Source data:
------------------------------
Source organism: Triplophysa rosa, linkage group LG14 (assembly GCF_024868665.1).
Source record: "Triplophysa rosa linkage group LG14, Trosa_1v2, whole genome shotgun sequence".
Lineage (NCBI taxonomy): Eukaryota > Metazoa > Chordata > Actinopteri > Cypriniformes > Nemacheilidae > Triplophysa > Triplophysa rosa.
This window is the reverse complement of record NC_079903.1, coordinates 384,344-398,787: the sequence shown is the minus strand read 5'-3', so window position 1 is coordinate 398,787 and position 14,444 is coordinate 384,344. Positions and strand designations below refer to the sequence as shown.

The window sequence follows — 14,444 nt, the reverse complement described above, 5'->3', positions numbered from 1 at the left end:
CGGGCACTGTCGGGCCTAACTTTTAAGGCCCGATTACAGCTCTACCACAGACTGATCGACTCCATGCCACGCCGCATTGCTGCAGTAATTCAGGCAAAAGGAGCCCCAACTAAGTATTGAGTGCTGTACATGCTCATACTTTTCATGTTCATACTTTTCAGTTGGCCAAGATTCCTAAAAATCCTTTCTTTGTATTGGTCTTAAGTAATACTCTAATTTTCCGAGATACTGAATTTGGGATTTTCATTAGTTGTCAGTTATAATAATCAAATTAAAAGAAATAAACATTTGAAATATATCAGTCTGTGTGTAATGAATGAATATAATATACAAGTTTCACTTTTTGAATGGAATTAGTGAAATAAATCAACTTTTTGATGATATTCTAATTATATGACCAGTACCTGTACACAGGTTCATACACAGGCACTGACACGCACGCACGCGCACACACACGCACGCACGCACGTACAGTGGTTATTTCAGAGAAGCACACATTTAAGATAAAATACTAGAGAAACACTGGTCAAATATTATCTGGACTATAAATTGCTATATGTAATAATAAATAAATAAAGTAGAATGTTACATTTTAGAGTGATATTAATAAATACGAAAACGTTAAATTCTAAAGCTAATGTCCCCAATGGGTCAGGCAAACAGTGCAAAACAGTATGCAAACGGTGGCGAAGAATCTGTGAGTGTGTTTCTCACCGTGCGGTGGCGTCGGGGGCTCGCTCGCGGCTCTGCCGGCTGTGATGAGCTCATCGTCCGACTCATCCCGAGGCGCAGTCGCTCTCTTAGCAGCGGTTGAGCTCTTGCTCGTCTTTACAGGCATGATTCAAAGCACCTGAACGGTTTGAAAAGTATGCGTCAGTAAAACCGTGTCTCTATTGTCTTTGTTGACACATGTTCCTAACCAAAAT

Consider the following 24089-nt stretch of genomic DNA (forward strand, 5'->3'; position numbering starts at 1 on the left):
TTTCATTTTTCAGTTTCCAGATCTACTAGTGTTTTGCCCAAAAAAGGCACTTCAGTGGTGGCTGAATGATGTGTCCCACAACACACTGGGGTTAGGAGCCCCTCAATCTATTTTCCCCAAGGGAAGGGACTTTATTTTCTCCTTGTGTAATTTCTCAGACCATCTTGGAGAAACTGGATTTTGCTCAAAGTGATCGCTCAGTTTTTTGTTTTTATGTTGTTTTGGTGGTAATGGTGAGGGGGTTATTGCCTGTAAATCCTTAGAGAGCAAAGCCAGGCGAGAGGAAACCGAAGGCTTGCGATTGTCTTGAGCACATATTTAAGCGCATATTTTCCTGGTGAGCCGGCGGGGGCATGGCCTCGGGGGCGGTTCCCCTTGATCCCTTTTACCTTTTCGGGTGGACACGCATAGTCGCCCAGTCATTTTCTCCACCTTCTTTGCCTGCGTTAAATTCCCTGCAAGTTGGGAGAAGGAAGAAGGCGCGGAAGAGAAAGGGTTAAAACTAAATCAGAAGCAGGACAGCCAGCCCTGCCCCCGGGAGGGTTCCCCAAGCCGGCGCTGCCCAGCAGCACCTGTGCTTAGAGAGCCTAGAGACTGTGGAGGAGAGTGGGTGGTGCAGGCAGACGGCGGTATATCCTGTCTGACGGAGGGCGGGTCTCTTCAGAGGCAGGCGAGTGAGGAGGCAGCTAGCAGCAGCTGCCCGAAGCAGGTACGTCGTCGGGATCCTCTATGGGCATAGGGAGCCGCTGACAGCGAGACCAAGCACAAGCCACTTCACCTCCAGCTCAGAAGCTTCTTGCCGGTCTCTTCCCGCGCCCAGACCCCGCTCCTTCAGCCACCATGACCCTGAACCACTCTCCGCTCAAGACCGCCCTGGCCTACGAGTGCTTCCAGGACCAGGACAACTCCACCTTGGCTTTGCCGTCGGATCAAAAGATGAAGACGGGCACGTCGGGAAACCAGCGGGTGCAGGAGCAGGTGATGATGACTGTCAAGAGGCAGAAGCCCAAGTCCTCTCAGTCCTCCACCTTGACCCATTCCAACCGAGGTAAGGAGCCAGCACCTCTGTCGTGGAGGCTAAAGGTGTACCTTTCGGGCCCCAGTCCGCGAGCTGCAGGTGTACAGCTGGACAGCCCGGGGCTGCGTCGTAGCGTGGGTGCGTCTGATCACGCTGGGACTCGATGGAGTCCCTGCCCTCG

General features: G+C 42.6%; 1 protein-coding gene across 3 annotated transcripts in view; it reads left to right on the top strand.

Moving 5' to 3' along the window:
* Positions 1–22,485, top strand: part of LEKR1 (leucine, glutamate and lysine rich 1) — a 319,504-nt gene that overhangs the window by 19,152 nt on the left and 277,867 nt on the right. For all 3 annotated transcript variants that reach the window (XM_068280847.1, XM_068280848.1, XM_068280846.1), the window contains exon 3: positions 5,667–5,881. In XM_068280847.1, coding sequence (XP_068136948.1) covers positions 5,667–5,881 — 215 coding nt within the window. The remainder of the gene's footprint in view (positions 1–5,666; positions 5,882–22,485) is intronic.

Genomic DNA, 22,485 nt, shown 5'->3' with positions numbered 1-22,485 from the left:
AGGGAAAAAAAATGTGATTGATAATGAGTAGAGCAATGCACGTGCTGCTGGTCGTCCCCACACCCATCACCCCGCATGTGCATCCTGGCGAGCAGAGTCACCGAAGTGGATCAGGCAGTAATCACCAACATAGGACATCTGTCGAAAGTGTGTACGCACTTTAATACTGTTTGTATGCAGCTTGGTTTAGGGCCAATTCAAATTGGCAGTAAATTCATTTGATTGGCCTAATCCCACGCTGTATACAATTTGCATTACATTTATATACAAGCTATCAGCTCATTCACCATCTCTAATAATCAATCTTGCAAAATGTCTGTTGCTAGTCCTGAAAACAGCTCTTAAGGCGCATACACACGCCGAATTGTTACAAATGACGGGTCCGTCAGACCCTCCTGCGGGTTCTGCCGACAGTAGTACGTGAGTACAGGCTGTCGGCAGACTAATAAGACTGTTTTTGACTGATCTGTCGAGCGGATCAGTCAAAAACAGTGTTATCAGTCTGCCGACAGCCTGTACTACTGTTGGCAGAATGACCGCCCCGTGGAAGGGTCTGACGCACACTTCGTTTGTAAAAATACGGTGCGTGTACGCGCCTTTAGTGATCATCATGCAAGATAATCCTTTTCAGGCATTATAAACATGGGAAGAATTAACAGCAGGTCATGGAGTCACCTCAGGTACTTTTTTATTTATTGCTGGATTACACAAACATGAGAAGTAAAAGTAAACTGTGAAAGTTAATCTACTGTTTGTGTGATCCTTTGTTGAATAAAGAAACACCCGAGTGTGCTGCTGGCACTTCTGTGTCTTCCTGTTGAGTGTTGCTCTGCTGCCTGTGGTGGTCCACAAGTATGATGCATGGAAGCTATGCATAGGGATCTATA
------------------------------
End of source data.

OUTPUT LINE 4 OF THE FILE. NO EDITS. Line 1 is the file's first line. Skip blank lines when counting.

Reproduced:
This window is the reverse complement of record NC_079903.1, coordinates 384,344-398,787: the sequence shown is the minus strand read 5'-3', so window position 1 is coordinate 398,787 and position 14,444 is coordinate 384,344. Positions and strand designations below refer to the sequence as shown.